Some say volatility, rather than debt, is the best way to think about risk as an investor, but Warren Buffett famously said that 'Volatility is far from synonymous with risk.' So it might be obvious that you need to consider debt, when you think about how risky any given stock is, because too much debt can sink a company. We can see that Millennium Services Group Limited (ASX:MIL) does use debt in its business. But should shareholders be worried about its use of debt?
When Is Debt Dangerous?
Debt is a tool to help businesses grow, but if a business is incapable of paying off its lenders, then it exists at their mercy. Ultimately, if the company can't fulfill its legal obligations to repay debt, shareholders could walk away with nothing. However, a more common (but still painful) scenario is that it has to raise new equity capital at a low price, thus permanently diluting shareholders. Of course, plenty of companies use debt to fund growth, without any negative consequences. When we think about a company's use of debt, we first look at cash and debt together.
What Is Millennium Services Group's Net Debt?
You can click the graphic below for the historical numbers, but it shows that Millennium Services Group had AU$8.20m of debt in December 2021, down from AU$8.73m, one year before. However, because it has a cash reserve of AU$1.38m, its net debt is less, at about AU$6.82m.
A Look At Millennium Services Group's Liabilities
The latest balance sheet data shows that Millennium Services Group had liabilities of AU$50.5m due within a year, and liabilities of AU$3.74m falling due after that. Offsetting this, it had AU$1.38m in cash and AU$24.4m in receivables that were due within 12 months. So it has liabilities totalling AU$28.5m more than its cash and near-term receivables, combined.
Given this deficit is actually higher than the company's market capitalization of AU$21.1m, we think shareholders really should watch Millennium Services Group's debt levels, like a parent watching their child ride a bike for the first time. In the scenario where the company had to clean up its balance sheet quickly, it seems likely shareholders would suffer extensive dilution.
In order to size up a company's debt relative to its earnings, we calculate its net debt divided by its earnings before interest, tax, depreciation, and amortization (EBITDA) and its earnings before interest and tax (EBIT) divided by its interest expense (its interest cover). The advantage of this approach is that we take into account both the absolute quantum of debt (with net debt to EBITDA) and the actual interest expenses associated with that debt (with its interest cover ratio).
While Millennium Services Group's low debt to EBITDA ratio of 0.92 suggests only modest use of debt, the fact that EBIT only covered the interest expense by 2.8 times last year does give us pause. But the interest payments are certainly sufficient to have us thinking about how affordable its debt is. Notably, Millennium Services Group made a loss at the EBIT level, last year, but improved that to positive EBIT of AU$3.3m in the last twelve months. There's no doubt that we learn most about debt from the balance sheet. But ultimately the future profitability of the business will decide if Millennium Services Group can strengthen its balance sheet over time. So if you're focused on the future you can check out this free report showing analyst profit forecasts.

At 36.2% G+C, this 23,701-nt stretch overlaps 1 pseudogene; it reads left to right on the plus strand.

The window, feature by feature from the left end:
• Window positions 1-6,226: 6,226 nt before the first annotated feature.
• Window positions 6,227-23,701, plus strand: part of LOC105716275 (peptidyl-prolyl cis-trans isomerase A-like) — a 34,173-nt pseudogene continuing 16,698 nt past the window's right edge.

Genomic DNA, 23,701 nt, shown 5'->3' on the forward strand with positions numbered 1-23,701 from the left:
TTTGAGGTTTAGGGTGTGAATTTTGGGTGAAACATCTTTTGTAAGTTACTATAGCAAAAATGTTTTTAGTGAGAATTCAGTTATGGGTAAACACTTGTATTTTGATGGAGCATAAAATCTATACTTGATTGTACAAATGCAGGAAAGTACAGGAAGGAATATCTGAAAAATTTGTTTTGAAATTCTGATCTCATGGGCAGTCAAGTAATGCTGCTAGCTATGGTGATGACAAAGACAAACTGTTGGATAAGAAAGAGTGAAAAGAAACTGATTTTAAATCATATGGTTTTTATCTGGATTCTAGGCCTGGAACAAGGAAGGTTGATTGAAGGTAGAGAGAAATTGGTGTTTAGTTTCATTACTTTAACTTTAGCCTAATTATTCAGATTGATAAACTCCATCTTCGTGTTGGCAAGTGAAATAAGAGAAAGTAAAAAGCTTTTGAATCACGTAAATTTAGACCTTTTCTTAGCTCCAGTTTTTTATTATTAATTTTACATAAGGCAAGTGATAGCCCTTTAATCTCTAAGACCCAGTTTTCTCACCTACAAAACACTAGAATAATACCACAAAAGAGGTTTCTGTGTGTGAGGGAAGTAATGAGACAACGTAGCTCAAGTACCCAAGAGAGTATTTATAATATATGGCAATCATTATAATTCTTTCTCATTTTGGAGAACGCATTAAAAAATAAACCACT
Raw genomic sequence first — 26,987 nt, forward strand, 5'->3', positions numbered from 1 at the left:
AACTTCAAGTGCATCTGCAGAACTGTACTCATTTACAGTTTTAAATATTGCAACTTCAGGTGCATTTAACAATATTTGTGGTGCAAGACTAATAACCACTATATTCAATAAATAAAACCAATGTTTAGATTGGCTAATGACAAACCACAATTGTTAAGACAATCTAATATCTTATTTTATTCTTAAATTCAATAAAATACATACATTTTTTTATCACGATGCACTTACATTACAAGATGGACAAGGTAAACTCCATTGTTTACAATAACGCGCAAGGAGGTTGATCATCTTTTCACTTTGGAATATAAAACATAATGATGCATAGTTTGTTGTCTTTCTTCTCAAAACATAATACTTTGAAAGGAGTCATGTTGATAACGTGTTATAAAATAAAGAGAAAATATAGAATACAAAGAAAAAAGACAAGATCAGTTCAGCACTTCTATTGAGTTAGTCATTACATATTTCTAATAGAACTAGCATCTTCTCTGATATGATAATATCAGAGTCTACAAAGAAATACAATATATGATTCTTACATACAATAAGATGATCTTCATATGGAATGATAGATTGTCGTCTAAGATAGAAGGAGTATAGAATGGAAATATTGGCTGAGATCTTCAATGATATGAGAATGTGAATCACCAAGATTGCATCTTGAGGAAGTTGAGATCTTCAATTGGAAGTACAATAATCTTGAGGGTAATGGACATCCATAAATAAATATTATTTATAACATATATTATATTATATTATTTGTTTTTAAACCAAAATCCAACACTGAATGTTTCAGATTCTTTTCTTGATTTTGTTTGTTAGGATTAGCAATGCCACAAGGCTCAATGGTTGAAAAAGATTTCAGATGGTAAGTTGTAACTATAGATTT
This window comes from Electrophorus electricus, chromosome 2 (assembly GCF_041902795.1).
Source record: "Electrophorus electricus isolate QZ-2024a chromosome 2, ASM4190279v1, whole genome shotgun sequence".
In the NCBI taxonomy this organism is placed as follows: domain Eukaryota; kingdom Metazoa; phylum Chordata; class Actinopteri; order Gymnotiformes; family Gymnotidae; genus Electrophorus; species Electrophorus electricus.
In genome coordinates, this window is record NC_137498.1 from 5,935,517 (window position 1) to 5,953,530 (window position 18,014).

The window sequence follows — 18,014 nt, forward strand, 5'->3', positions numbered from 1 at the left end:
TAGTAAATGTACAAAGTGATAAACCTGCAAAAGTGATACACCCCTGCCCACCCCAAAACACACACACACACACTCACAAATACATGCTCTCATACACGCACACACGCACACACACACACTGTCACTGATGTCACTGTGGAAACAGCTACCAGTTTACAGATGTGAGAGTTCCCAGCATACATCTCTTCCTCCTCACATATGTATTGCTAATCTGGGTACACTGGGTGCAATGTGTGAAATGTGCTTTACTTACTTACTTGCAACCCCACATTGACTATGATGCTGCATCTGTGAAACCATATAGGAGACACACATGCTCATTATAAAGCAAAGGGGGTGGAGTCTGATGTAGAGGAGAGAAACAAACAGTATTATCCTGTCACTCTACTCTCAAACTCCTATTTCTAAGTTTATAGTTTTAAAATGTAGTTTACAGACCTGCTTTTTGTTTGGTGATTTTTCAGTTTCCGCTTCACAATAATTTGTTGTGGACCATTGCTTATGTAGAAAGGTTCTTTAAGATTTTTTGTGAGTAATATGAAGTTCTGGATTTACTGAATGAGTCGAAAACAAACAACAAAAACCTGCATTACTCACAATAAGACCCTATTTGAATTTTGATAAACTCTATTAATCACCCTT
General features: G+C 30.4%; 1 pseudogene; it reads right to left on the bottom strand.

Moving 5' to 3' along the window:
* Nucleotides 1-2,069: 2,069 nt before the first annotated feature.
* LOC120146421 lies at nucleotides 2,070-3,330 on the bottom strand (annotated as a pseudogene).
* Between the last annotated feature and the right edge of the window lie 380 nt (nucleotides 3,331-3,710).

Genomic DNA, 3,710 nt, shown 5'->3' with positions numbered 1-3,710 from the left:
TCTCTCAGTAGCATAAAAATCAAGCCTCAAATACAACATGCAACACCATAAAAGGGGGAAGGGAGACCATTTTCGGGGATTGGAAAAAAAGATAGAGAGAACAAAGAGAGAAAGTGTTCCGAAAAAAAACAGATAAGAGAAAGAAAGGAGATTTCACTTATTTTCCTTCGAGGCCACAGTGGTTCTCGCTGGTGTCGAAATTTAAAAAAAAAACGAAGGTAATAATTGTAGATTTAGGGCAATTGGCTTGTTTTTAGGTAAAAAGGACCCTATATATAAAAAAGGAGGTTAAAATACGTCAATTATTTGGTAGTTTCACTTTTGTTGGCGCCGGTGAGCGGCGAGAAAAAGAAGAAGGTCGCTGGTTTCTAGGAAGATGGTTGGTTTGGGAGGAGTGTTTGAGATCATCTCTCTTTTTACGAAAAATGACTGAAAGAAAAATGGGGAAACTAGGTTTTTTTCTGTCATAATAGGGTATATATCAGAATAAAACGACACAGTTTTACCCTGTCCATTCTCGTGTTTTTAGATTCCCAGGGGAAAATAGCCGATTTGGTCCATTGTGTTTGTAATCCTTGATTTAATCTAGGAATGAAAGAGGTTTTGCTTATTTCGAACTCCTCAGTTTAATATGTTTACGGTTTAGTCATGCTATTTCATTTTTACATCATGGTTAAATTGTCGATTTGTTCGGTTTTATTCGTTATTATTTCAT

Finally, a company can only pay off debt with cold hard cash, not accounting profits. So it is important to check how much of its earnings before interest and tax (EBIT) converts to actual free cash flow. Happily for any shareholders, Millennium Services Group actually produced more free cash flow than EBIT over the last year. There's nothing better than incoming cash when it comes to staying in your lenders' good graces.
Neither Millennium Services Group's ability to handle its total liabilities nor its interest cover gave us confidence in its ability to take on more debt. But the good news is it seems to be able to convert EBIT to free cash flow with ease. Taking the abovementioned factors together we do think Millennium Services Group's debt poses some risks to the business. While that debt can boost returns, we think the company has enough leverage now. When analysing debt levels, the balance sheet is the obvious place to start. But ultimately, every company can contain risks that exist outside of the balance sheet. These risks can be hard to spot. Every company has them, and we've spotted 5 warning signs for Millennium Services Group (of which 1 is a bit concerning!) you should know about.
When all is said and done, sometimes its easier to focus on companies that don't even need debt. Readers can access a list of growth stocks with zero net debt 100% free, right now.
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This article by Simply Wall St is general in nature. We provide commentary based on historical data and analyst forecasts only using an unbiased methodology and our articles are not intended to be financial advice. It does not constitute a recommendation to buy or sell any stock, and does not take account of your objectives, or your financial situation. We aim to bring you long-term focused analysis driven by fundamental data. Note that our analysis may not factor in the latest price-sensitive company announcements or qualitative material. Simply Wall St has no position in any stocks mentioned.